Skip to content

Cancer Health Center

Font Size

Childhood Acute Lymphoblastic Leukemia Treatment (PDQ®): Treatment - Health Professional Information [NCI] - Postinduction Treatment for Specific ALL Subgroups


Treatment options for infants withoutMLLtranslocations

The optimal treatment for infants without MLL translocations also remains unclear.

  1. On the Interfant-99 trial, patients without MLL translocations achieved a relatively favorable outcome with the cytarabine-intensive treatment regimen (4-year EFS was 74%).[13]
  2. A favorable outcome for this subset of patients was obtained in a Japanese study using therapy comparable to that used to treat older children with ALL;[16] however, that study was limited by small numbers.

Treatment options under clinical evaluation for infants with ALL

Treatment options under clinical evaluation include the following:

  1. Interfant-06 Study Group trial (DCOG-INTERFANT-06) (Different Therapies in Treating Infants With Newly Diagnosed Acute Leukemia): The Interfant-06 Study Group is conducting an international collaborative randomized trial (including sites in the United States) to test whether an ALL/acute myeloid leukemia hybrid regimen might improve outcomes for infants with MLL-rearranged ALL. The role of allogeneic transplantation in first remission is also being assessed in high-risk patients (defined as infants with MLL-rearranged ALL, younger than 6 months, and WBC >300,000 /µL) or poor peripheral blood response to steroid prophase. Infants with MLL-rearranged ALL with high MRD at end of consolidation phase are also eligible for allogeneic SCT in first remission regardless of other presenting features.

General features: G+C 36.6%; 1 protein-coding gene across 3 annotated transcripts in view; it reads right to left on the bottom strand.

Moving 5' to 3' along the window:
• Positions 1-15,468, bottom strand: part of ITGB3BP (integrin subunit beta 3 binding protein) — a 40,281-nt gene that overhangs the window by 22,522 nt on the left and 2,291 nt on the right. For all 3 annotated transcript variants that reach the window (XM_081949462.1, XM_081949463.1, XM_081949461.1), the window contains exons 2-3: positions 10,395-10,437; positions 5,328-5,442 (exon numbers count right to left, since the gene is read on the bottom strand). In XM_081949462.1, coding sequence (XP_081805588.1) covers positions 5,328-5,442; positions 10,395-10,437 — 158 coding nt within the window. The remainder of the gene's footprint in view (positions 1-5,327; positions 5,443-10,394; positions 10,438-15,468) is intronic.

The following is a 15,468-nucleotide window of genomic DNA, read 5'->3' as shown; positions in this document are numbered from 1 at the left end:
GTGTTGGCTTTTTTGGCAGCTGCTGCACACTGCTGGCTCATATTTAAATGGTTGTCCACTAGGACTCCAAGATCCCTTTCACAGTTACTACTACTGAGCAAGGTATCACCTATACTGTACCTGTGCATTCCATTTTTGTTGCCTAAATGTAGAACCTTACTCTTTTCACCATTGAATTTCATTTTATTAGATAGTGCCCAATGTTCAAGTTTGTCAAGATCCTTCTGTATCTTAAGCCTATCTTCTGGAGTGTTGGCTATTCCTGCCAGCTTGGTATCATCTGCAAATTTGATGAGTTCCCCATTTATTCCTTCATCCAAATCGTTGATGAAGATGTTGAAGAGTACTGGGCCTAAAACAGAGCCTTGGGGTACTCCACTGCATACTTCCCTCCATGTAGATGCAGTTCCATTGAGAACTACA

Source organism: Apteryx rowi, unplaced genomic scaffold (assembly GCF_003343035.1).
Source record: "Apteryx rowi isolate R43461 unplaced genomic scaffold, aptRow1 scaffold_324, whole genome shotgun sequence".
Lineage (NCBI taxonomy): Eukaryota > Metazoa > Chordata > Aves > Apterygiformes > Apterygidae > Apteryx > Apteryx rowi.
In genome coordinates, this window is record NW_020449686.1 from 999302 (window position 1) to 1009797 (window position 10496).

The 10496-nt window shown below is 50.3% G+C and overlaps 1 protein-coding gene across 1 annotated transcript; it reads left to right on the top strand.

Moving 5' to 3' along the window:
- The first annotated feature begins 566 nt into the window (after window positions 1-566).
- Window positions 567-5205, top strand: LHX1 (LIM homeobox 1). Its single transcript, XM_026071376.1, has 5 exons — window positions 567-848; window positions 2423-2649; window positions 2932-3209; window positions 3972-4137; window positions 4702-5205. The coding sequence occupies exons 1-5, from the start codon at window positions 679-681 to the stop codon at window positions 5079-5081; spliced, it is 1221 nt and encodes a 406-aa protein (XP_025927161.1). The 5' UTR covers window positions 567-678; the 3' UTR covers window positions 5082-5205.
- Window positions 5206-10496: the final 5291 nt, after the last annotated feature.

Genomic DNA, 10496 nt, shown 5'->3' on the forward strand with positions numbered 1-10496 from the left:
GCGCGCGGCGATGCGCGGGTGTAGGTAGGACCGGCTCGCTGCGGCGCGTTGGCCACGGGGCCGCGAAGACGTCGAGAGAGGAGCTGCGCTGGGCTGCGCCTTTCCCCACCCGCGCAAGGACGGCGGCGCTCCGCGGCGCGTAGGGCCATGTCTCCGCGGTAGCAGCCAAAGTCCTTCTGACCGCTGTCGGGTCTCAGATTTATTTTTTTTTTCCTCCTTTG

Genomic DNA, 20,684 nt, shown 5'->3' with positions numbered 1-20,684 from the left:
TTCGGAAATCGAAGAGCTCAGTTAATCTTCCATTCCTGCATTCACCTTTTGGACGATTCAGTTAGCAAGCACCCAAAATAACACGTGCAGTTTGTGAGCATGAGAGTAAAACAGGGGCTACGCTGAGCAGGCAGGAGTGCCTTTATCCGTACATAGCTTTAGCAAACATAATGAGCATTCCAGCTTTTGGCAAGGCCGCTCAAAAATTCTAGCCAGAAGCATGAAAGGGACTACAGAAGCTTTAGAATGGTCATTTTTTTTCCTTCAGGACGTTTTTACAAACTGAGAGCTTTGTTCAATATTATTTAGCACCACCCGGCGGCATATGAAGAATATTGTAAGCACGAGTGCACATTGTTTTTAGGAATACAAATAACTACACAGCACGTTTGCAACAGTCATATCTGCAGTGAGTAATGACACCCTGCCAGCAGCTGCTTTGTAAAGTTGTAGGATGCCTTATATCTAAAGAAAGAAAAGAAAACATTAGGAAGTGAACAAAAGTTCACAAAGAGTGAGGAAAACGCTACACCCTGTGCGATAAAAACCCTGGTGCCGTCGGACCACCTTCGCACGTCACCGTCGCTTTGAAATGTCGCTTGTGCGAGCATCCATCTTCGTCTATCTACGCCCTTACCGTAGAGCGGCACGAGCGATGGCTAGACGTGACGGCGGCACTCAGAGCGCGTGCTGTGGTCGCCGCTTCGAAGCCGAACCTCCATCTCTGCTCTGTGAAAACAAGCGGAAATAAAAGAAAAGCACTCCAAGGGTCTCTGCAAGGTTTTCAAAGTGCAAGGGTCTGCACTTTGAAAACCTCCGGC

2. COG-AALL0631(Combination Chemotherapy With or Without Lestaurtinib in Treating Infants With Newly Diagnosed ALL): In this COG study of infant ALL, an FLT3 inhibitor, lestaurtinib, is being studied in infants with MLL rearrangement. Infants with MLL rearrangement are known to have a high level of FLT3 mRNA expression and lestaurtinib has been shown to selectively kill MLL-rearranged ALL cells in vitro and in vivo.[25] This study combines lestaurtinib with intensive chemotherapy previously utilized in POG-P9407. There is an initial safety/activity phase followed by an efficacy phase in which children will be randomly assigned to chemotherapy with or without lestaurtinib. Infants with germline MLL will be nonrandomly assigned to less-intensive chemotherapy without lestaurtinib.

Adolescent and Young Adult Patients With ALL

Treatment options

Older children and adolescents (aged 10 years and older) with ALL more frequently present with adverse prognostic factors at diagnosis, including T-cell immunophenotype and Philadelphia chromosome–positivity (Ph+), and have a lower incidence of favorable cytogenetic abnormalities.[26,27] These patients have a less favorable outcome than children aged 1 to younger than 10 years at diagnosis, and more aggressive treatments are generally employed.[28]

Studies from the United States and France were among the first to identify the difference in outcome based on treatment regimens.[29] Other studies have confirmed that older adolescent and young adult patients fare better on pediatric rather than adult regimens.[27,29,30,31,32]; [33][Level of evidence: 2A] These study results are summarized in Table 3.

Next Article:

Today on WebMD

Colorectal cancer cells
A common one in both men and women.
Lung cancer xray
See it in pictures, plus read the facts.
sauteed cherry tomatoes
Fight cancer one plate at a time.
Ovarian cancer illustration
Do you know the symptoms?
Jennifer Goodman Linn self-portrait
what is your cancer risk
colorectal cancer treatment advances
breast cancer overview slideshow
prostate cancer overview
lung cancer overview slideshow
ovarian cancer overview slideshow
Actor Michael Douglas